We were sitting in Saturday morning sunshine outside the Headquarters restaurant in Westhaven, Auckland, munching through a huge plate of their signature hash browns—pan fried with onions, mushrooms, bacon and a grilled cheese topping—while Jim and I review our upcoming North Island tour.
After breakfast (if we can still move, that is) we’ll collect a Sprint ST from Auckland Motorcycles & Powersports, on loan from Triumph New Zealand, and head north to collect Jim’s R1100R from storage in Warkworth. On Monday, we’ll round the Coromandel peninsula, then cruise the East Cape, followed by a couple of days in the Northlands. It’s a plan.
AMPS’s cheery Triumph specialist Patrick Stafford reviews the ST’s controls, and I change into my riding gear in the parking lot. New Zealand’s roads, says Jim, are fast, twisty and technically challenging—the kind of blacktop the Sprint was made for: 125 instantly available horses, surgical-precision steering and tire-howling brakes. New Zealand too, it seems, is a bike-friendly country, with much higher levels of acceptance and recognition of bikes as legitimate transportation. As we ride north on (the LEFT side of) State Highway One out of Auckland, I can’t resist a smirk as we pass a line of cars at a toll pullout (bikes are free) and my smile broadens as the freeway ends and the road narrows to two lanes with passing sections. I cut my biking teeth on the UK’s narrow urban roads and London’s chaotic streets, so mixing it with fast traffic is a treat.
But I’m astonished when cars in front of me pull on to the shoulder to let me pass. Am I dreaming? In Canada, if the driver ahead even knows you’re there, they’’ll stick to the centre line like glue. Score one for NZ drivers! Equally exhilarating are the posted speeds: although there’s a blanket 100 kmh speed limit all across “Un Zud,” it applies equally to freeways and backroads—most of which would be marked 60 kmh here.
JIM AND I LEAVE OUR DIGS in Warkworth early Monday morning to collect the rest of the gang, and I run into a bake shop while we’re waiting. There’s a wide selection of meat pies, and I settle on steak and mushroom. Jim points out the essential characteristics of a good Kiwi meat pie: first, the temperature—hot enough to prevent bacterial growth, but not too hot to burn the mouth; the filling should contain identifiable chunks of steak, and the gravy should be mobile but not thin enough to spill; and the pastry shell should remain intact throughout. I’m pleased to say that my first Kiwi pie passes each test with flying colours. And the taste? Scrumptious!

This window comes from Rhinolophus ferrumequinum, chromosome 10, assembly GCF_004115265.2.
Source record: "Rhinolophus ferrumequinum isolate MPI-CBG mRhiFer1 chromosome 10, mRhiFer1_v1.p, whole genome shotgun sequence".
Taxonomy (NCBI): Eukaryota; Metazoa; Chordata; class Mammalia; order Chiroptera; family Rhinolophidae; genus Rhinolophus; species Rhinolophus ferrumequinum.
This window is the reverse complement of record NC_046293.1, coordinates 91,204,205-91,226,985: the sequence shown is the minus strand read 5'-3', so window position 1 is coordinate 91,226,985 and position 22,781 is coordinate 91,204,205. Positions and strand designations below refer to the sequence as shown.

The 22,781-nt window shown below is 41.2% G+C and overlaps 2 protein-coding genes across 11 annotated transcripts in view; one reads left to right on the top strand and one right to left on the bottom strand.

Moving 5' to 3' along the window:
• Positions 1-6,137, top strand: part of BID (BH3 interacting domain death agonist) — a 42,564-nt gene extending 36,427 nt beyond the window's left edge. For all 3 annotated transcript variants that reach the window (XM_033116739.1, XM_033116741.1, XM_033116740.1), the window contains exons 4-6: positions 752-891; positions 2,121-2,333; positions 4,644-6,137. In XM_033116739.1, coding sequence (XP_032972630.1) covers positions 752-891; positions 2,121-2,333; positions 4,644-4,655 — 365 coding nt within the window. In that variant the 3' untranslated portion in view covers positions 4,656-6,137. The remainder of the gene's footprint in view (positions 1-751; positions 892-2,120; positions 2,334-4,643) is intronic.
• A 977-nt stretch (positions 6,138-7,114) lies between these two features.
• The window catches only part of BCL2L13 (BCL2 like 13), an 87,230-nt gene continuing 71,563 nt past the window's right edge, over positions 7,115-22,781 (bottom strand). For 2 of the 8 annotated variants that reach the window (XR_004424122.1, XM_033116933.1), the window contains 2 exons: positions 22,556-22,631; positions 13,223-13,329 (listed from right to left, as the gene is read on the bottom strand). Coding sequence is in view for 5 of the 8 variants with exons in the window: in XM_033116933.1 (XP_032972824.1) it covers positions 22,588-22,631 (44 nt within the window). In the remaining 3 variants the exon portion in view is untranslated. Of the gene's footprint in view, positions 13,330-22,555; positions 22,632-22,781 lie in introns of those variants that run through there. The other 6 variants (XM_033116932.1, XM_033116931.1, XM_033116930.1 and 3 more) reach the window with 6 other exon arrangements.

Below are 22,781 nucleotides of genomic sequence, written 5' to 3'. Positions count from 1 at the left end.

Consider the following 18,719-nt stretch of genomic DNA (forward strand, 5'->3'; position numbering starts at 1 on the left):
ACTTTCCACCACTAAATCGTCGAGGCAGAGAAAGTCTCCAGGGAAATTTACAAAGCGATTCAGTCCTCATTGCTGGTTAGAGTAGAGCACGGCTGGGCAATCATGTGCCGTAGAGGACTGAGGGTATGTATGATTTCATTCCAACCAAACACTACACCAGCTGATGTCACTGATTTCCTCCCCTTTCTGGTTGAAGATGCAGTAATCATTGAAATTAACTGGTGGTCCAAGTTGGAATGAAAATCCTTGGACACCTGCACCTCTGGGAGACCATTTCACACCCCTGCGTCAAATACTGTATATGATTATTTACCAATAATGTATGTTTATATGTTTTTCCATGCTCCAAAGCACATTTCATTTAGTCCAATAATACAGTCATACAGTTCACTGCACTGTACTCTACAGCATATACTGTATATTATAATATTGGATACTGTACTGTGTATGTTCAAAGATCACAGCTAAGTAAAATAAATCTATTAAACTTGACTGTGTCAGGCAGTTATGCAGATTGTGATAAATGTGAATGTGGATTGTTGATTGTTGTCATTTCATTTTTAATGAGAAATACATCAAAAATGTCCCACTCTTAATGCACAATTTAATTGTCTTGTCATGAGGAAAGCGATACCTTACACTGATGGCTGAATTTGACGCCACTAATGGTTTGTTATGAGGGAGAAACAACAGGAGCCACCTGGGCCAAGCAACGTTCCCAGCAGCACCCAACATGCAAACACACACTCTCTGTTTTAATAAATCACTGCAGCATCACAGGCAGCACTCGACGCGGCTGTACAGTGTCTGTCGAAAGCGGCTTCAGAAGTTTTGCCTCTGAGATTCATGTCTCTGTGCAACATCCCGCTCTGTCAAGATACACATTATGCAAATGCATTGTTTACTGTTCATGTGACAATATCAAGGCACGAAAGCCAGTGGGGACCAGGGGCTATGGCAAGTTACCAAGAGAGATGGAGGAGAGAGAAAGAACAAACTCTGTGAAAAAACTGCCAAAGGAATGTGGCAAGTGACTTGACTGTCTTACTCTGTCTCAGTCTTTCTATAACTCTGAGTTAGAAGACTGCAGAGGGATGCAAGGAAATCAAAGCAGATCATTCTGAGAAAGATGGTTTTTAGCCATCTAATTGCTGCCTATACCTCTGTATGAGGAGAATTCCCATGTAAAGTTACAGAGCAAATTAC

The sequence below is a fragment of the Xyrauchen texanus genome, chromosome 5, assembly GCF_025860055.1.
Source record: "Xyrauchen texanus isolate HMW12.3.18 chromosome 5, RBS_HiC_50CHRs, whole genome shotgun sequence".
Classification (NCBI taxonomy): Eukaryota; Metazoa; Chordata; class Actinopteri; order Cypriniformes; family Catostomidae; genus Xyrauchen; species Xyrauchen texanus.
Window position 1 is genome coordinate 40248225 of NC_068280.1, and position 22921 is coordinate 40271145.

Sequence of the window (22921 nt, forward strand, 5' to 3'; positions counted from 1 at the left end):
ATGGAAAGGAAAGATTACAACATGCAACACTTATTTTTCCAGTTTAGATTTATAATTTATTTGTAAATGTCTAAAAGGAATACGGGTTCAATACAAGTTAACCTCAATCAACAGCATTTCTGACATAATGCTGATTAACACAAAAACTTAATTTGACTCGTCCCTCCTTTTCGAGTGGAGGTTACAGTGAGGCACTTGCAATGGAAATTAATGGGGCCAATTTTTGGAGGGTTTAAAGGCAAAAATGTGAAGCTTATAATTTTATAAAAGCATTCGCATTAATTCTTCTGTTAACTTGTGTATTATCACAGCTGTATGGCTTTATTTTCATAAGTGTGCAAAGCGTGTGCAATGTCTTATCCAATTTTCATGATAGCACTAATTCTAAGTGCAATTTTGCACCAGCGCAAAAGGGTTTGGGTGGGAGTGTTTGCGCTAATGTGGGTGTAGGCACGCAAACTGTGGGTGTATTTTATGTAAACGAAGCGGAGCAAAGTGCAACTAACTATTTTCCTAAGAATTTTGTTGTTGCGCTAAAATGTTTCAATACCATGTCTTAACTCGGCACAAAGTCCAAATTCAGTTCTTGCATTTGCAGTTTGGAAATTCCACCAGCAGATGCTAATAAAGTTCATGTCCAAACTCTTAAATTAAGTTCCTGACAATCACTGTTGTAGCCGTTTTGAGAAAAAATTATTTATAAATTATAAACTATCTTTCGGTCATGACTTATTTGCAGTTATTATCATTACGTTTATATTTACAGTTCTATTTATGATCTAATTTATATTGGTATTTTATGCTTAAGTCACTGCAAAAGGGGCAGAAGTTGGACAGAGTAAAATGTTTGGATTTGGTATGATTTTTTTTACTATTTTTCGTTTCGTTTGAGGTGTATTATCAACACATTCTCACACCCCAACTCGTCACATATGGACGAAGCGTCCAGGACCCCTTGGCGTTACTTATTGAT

Mark (Fat Boy) and Dave L (ZZR1100) arrive and we set off for Auckland to collect Dave C (Sprint ST) and wife Gillian (Bandit 1200). Lloyd and Maria join us on their Tiger, and we’re soon at the ocean at Kaiaua. Our lunch destination, a restaurant claiming to sell New Zealand’s best fish & chips, is closed, but there’s a handy pub next door, and if my John Dory and fries could have been prepared any better, I’d be very surprised.
Spectacular is the word that keeps surfacing in my mind as we ride through the succession of bays and inlets on the Coromandel. Not just the rugged coast and turquoise ocean but the road, which faithfully tracks the coast, swinging along the shoreline: heeling the Sprint through each succession of turns, I feel like a pendulum. A roadside oyster bar just before Coromandel town offers shellfish of a freshness I’ve never experienced; so tangy and succulent I can taste the ocean. We turn on to the Heritage Trail across the peninsula to Te Rerenga.
It seems no one in the planning department here could find a ruler, because the road completely lacks straight sections: it’s just an endless series of deliriously playful curves that spike adrenaline and tempt recklessness as they swoop over and down to the sea. Here is the crack cocaine of canyon carving.
We follow the Trail south on roads that continue to buck and weave recklessly over the rugged terrain, past bluffs and steep cliffs, meandering inland through dense thickets of trees and back out to the coast. A series of sharp showers damps our fun, and we cruise more cautiously down toward Tauranga.
What an introduction to New Zealand on a motorcycle! California’s famous Coast Road comes to mind, and while the Yanks certainly win on surfacing (their tarmac is more predictable and easier on tires than Kiwi chip seal), but for variety and entertainment, the Coromandel’s Heritage Trail is a winner.
JIM AND I OVERNIGHT at his mom’s in Tauranga and head south next morning to join our group on the coast at Matata. While rattling through a series of bends, I realize NZ’s speed markings are less conservative: a bend marked 40 kmh in Canada can usually be taken comfortably at eighty. Not so in New Zealand.
That word “spectacular” pops up again as we ride south from Whakatane, and I’m struck again by the resemblance to the California Coast, except two things are missing: California’s persistent sea mist—and people. Apparently this is the week everyone goes back to work after summer vacation, but even so …
The endless beaches lack even a lone surfer. I make a mental note to stop saying, ”this reminds me of …”
New Zealand’s natural beauty stands on its own, and needs no comparison.
For our overnight stop we settle on a shabby, rambling rooming house in Waihau Bay, a sleepy fishing village set in a broad, dreamy bay with an ancient wooden pier. We watch the sun disappear behind the surrounding hills over quenching mugs of cold draft beer.
Early morning sunlight greets us as we mount up for a brisk ride to breakfast. We’ve decided to avoid reprising last night’s freezer-to-fryer meal at the local restaurant and within an hour we’re in Ruatoria. It’s my first experience of a Maori dominated community—and an unusual one at that. Here the Maoris have adopted Rastafarian culture, blending it with their own. Finding dreads and doobies in rural NZ seems truly bizarre.